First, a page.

Physics on Autopilot

Brookhaven National Lab applies AI to make big experiments autonomous

As a young scientist experimenting with neutrons and X-rays, Kevin Yager often heard this mantra: “Don’t waste beamtime.” Maximizing productive use of the potent and popular facilities that generate concentrated particles and radiation frequently required working all night to complete important experiments. Yager, who now leads the Electronic Nanomaterials Group at Brookhaven National Laboratory’s Center for Functional Nanomaterials (CFN), couldn’t help but think “there must be a better way.”

Yager focused on streamlining and automating as much of an experiment as possible and wrote a lot of software to help. Then he had an epiphany. He realized artificial intelligence and machine-learning methods could be applied not only to mechanize simple and boring tasks humans don’t enjoy but also to reimagine experiments.

“Rather than having human scientists micromanaging experimental details,” he remembers thinking, “we could liberate them to actually focus on scientific insight, if only the machine could intelligently handle all the low-level tasks. In such a world, a scientific experiment becomes less about coming up with a sequence of steps, and more about correctly telling the AI what the scientific goal is.”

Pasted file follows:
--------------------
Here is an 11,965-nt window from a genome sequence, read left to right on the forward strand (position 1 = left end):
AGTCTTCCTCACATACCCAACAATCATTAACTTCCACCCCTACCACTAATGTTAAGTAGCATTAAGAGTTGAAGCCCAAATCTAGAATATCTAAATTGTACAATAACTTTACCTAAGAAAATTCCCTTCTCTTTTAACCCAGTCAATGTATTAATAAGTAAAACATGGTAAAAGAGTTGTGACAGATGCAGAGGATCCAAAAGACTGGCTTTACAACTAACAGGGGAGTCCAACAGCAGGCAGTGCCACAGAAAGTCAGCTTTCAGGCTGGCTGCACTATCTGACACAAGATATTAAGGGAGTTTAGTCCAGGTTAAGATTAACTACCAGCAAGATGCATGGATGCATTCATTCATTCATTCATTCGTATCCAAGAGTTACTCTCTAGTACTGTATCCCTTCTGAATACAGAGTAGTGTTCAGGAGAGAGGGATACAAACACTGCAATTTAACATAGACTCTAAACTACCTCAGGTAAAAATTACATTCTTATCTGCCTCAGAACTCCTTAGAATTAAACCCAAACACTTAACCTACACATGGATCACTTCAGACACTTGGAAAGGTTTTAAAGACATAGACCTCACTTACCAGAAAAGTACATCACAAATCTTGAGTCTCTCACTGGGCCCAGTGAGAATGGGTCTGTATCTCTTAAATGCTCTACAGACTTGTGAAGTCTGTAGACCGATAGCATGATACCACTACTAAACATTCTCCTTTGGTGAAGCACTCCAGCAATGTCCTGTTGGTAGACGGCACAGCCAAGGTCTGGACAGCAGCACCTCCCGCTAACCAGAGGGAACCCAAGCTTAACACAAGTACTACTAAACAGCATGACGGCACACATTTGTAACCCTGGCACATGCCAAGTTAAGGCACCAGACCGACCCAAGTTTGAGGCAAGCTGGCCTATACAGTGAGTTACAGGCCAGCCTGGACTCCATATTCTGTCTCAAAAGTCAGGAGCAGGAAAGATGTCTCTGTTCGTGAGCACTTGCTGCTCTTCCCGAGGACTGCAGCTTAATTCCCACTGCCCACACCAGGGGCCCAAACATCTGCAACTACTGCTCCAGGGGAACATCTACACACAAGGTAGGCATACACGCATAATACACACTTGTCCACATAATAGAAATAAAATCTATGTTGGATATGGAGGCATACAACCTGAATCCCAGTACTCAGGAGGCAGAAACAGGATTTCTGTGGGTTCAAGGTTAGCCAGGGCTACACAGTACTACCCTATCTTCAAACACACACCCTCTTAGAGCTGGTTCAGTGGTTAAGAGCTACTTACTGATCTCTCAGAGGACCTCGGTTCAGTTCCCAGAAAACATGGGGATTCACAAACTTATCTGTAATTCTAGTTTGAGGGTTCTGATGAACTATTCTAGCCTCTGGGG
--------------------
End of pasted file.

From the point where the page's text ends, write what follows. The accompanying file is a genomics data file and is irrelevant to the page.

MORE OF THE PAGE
Yager and colleagues are developing methods that exploit AI and machine learning to automate as much of an experiment as possible. “This includes physically handling samples with robotics, triggering measurements, analyzing data, and – crucially – automating the experimental decision-making,” he explains. “That is, the instrument should decide by itself what sample to measure next, the measurement parameters to set, and so on.”

Read more on the Brookhaven website

Image: Example dataset collected during an autonomous X-ray scattering experiment at Brookhaven National Laboratory (BNL). An artificial intelligence/machine learning decision-making algorithm autonomously selected various points throughout the sample to measure. At each position, an X-ray scattering image (small squares) is collected and automatically analyzed. The algorithm considers the full dataset as it selects subsequent experiments.

Credit: Kevin Yager, BNL